and graceful, with the regular foatures
of his mother.
The down of manhood appoars on his
cheeks. Jimmie, 16 years old, is ne'arly
or quite as tall as his brother and
broader shouldered, with the Saxon hair
and large features of his father, whom
he bids fair to resemble strongly in per
son and intellect. Mollie, aged 14, has
the dark brown hair of her mother and
the lineaments of her father not unhand
somely reproduced. When womanhood
has softened the charms of her face she
will be very fine looking. Since the
trouble came I notice that the news
paper writers speak of her caressingly as
"little" Mollio, but she is already as
largo as her mother and of the "bounc
ing" typo of girl. She is a great pot
with her father. Irwin, aged 11, and
Abram, aged 9, you already know
through descriptions, especially the for
mer, who is the eccentric one, possibly
the gOnius of them all.
He is named for General McDowell;
and Insists that his name nyst be always
written, not Irwin M.., but Irwin McD.
Meal time i- almost the only time the
President has lately had with his chil
dron, and he devotes himself in great
part to them at that time, after asking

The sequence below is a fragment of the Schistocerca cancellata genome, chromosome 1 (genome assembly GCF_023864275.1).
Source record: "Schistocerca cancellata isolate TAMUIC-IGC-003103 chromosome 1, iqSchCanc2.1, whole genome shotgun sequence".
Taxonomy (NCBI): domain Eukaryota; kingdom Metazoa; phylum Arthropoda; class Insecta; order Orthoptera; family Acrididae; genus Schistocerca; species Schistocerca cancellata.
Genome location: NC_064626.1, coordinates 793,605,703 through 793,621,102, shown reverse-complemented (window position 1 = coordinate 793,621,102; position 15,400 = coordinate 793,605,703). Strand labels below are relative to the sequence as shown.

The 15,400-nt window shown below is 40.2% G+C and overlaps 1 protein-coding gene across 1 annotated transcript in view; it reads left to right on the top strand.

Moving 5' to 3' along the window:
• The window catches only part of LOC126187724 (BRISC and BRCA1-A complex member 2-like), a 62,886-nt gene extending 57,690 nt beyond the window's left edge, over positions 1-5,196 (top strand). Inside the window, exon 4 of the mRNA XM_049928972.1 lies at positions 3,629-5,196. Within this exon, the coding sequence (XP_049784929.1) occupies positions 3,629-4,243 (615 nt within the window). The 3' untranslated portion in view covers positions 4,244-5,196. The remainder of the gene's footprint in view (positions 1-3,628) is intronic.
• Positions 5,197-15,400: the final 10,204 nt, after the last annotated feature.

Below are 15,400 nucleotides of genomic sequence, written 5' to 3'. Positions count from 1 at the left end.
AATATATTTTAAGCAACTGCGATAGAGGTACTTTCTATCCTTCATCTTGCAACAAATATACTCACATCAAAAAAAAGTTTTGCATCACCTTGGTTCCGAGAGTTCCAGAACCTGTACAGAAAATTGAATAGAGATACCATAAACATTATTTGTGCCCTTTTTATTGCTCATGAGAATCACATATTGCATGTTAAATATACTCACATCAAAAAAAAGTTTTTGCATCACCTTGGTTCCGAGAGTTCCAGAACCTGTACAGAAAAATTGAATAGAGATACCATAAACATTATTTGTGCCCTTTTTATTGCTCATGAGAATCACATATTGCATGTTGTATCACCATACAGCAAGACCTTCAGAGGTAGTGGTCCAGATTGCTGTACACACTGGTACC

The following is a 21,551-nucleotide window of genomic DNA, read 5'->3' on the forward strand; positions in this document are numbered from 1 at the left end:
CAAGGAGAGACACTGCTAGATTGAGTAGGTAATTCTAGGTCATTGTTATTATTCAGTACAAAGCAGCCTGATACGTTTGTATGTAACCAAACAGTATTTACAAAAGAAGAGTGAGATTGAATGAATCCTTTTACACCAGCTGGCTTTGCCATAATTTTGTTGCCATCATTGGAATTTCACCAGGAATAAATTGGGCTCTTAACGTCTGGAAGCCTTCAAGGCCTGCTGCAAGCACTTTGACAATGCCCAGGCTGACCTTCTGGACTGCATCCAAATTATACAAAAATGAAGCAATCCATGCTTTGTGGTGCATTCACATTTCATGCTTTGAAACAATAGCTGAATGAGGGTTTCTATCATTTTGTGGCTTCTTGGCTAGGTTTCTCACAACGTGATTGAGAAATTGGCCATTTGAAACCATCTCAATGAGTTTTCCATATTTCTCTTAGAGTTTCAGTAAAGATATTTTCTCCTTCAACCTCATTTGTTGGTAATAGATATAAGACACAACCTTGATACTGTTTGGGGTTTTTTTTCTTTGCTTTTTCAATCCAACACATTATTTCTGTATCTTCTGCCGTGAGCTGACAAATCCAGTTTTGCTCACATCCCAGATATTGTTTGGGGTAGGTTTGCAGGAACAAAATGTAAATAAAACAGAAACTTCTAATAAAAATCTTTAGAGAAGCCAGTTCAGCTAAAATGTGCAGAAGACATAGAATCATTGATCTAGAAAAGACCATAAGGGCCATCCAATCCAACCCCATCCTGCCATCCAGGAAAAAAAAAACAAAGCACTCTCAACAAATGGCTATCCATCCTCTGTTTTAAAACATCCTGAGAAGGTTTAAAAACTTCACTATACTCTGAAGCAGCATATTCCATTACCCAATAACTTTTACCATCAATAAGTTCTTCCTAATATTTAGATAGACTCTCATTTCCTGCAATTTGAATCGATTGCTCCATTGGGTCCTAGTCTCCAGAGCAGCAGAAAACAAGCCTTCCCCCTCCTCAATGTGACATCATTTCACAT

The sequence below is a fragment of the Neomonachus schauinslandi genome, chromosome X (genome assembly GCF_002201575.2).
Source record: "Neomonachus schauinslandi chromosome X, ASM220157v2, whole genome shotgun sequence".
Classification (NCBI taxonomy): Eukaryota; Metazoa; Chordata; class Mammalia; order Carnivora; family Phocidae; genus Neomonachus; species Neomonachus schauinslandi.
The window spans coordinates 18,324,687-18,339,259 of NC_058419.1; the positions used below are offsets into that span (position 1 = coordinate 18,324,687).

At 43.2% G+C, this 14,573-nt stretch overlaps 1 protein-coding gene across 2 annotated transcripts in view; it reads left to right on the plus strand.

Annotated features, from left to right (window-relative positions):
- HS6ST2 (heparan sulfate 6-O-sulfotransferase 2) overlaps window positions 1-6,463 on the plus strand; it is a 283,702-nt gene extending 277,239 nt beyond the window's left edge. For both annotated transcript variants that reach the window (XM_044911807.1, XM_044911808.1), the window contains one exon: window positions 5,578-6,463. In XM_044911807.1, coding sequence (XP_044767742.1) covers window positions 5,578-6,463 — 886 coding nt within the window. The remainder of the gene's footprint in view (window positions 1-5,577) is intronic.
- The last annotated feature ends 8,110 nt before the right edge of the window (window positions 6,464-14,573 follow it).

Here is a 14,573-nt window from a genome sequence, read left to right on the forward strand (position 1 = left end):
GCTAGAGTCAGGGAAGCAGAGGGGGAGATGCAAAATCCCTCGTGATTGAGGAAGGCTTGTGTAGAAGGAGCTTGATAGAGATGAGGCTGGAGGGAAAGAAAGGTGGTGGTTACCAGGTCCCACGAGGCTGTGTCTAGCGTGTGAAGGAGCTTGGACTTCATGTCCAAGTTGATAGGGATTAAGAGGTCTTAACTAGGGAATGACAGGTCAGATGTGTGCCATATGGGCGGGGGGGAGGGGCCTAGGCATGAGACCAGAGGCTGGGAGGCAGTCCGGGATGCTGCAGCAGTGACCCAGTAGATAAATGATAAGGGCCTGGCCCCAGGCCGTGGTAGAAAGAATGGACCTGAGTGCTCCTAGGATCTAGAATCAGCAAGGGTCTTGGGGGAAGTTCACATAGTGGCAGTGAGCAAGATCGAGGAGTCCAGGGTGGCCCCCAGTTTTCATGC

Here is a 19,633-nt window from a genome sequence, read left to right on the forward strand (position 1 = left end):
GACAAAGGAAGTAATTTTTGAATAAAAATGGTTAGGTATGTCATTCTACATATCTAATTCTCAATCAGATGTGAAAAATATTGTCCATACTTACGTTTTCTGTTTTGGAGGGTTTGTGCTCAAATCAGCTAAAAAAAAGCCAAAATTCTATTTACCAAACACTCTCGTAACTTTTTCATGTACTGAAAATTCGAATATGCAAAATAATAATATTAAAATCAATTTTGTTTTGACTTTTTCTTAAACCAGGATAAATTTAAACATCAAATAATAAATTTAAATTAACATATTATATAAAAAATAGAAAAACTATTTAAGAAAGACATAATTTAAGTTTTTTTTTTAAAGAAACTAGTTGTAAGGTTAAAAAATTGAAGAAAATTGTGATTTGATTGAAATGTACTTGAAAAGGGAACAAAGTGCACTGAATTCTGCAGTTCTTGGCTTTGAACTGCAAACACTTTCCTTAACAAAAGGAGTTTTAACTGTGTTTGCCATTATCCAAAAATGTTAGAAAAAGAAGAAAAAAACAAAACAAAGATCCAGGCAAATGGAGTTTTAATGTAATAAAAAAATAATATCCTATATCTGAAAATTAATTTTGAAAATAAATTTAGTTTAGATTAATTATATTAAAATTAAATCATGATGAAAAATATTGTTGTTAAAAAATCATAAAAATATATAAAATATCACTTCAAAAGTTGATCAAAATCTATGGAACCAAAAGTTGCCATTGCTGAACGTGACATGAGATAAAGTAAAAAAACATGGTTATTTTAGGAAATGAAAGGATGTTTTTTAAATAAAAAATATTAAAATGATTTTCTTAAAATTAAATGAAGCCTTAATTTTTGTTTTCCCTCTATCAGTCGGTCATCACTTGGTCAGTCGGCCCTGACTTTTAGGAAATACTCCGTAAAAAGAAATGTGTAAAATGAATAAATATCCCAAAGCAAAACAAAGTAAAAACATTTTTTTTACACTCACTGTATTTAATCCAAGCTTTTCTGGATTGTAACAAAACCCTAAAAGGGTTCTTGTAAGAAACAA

questions on some interesting point of
Harry or James or Mollie, to draw them
out, and then explaining it at considera
blo length, instruoting by the Socratic
method, as it were. Tis is a pleasant
relic of- his schoolmaster days, of which
also a gleam appeared, you will remem
ber, on the very evening of the tragedy,
when he asked a messenger if many tel
ograms had been received. "A great
many,sir,expressing sympathy for you,"
was the reply. "Sympathy with, not
for, you should say," replied the Presf
dent, plcasaittly. "You must be care
f ul of your grammar."
The food on the White House table ik
scrupulously well prepared and well
served, Mrs. Garfield insisting more
strongly on this than did Mrs. Hayes,
who was tolerably punctilious, but did
not make so much a fine art, a consecra
tion, of the table rites as des Mrs. Gar
field. An Alderney cow, from the Mon
tor home,-furnishes dolicious milk and
oream; the tea and coffeo are triumph
antly good; there is abundant fruit at
breakfast and dinner, and there is deli
cious soup always at lunch, followed by
choice cold meats-beef, fowl and other
game. This is a refinement on the
"codfish and prunes" of the Hayes